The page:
LTE: Truth of gender-affirming care for youth still unclear

Photo by Sam Deeb

To the editor:

 

I am writing in response to the Marblehead Current’s June 28th article by NAGLY (North Shore Alliance for GLBTQ+ Youth) Director James Geissler “You are safe with me: Supporting the LGBT community with facts.”

The New York Times has indeed been irresponsible in printing information about transgender youth. It took them longer than it should have to provide unbiased information regarding the safety and efficacy of the “affirmative care model” guidelines for gender-dysphoric youth, as set forth by the World Professional Association for Trans Health (WPATH) and adopted by the American Psychological Association and the American Pediatrics Association. 

These guidelines, currently the gold standard for the treatment of gender-dysphoric youth in the U.S., include psychological as well as medical interventions. 

Geissler claims ”There are no ‘sides’ to facts,” and yet it appears as though there is indeed an activist side and a scientific side to interpreting the facts and debating policy based on facts. 

Activists in the U.S., such as Geissler, argue that the science is settled. Yet, the general consensus in a growing number of european countries including the U.K., Sweden, France, Finland, and Norway, is that there is currently not enough data, analysis, or “facts” to indicate the safety or efficacy of the so-called “Dutch Protocol” on which WPATH guidelines for minors are based. 

This is notable, considering these progressive countries were pioneers in offering gender-affirming care and medical transition for youth and adults, long before the United States adopted the treatment in earnest. https://www.theatlantic.com/health/archive/2023/04/gender-affirming-care-debate-europe-dutch-protocol/673890/.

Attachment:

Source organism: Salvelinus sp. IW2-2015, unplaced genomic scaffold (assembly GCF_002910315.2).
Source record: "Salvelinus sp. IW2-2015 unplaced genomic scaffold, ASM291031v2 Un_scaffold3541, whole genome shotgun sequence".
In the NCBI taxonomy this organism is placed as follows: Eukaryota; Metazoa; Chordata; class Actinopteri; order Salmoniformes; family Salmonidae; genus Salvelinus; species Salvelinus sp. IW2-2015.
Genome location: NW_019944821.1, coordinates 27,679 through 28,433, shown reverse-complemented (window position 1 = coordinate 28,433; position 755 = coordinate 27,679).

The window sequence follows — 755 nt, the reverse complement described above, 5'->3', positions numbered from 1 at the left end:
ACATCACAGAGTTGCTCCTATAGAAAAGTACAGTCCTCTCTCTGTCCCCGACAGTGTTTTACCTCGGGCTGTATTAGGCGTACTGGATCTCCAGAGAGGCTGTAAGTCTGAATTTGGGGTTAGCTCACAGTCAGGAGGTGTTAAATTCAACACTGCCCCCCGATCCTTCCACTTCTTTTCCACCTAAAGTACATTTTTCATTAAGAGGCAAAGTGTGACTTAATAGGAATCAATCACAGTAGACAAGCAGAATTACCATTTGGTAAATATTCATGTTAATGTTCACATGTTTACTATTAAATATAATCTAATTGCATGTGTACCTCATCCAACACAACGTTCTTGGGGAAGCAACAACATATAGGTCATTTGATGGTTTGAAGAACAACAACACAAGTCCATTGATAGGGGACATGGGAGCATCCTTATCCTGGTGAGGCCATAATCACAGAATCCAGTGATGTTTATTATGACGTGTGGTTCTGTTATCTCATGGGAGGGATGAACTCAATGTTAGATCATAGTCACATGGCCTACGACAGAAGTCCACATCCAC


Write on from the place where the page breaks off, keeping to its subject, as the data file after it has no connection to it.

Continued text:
In countries where the affirmative model has been systematically reviewed, the risks have been found to outweigh the benefits, prompting a rollback to a more cautious approach while more research is undertaken. 

The first line of treatment has been redirected to exploratory psychotherapy. Medicalization, including the use of puberty-blockers, cross-sex hormones, and invasive surgical interventions, has been scaled back dramatically and reserved for the most complex cases — often with the requirement of enrollment in a research study.

In the U.S., however, we seem to be doubling down on the WPATH guidelines without proper due diligence. What’s more, nuanced debate is being shut down by activists who liken scientific inquiry and systematic reviews of the evidence to hate speech. This is a very slippery slope. Disinformation campaigns are indeed targeting the LGB and transgender communities from the “LGBTQIA+ community” itself. (Note: I purposely separate “LGB” and “transgender” here out of respect for the many LGB and transgender people who do not endorse the “LGBTQIA+ community” as representative of their voices, opinions, activism, or identities).

I want to be very clear here, questioning activist narratives is NOT discrimination. This is about adherence to the principals and ethics of good science. Science is not partisan, facts are not partisan, but the narrative surrounding facts certainly can be. 

With an international teen mental-health crisis at hand, we all agree there are lives on the line in this debate. Young lives that we, as a society, are morally bound to protect. This is about the children, their parents, and their families, and about making truly informed decisions — whether it be at a doctor visit or the ballot box. 

There are many aspects to the issue of trans identity that we should, as a nation, be rationally debating. Feminism and the rights of women, sports and the rights of female and trans athletes, lesbian and gay rights and the juxtaposition of trans rights, and gender identity in school curricula, to name a few. 

But here I would like to shed some light in particular on the affirmative-care model and medical intervention for trans youth because the data is clear: We simply don’t know if affirmative care and medical interventions do more harm than good.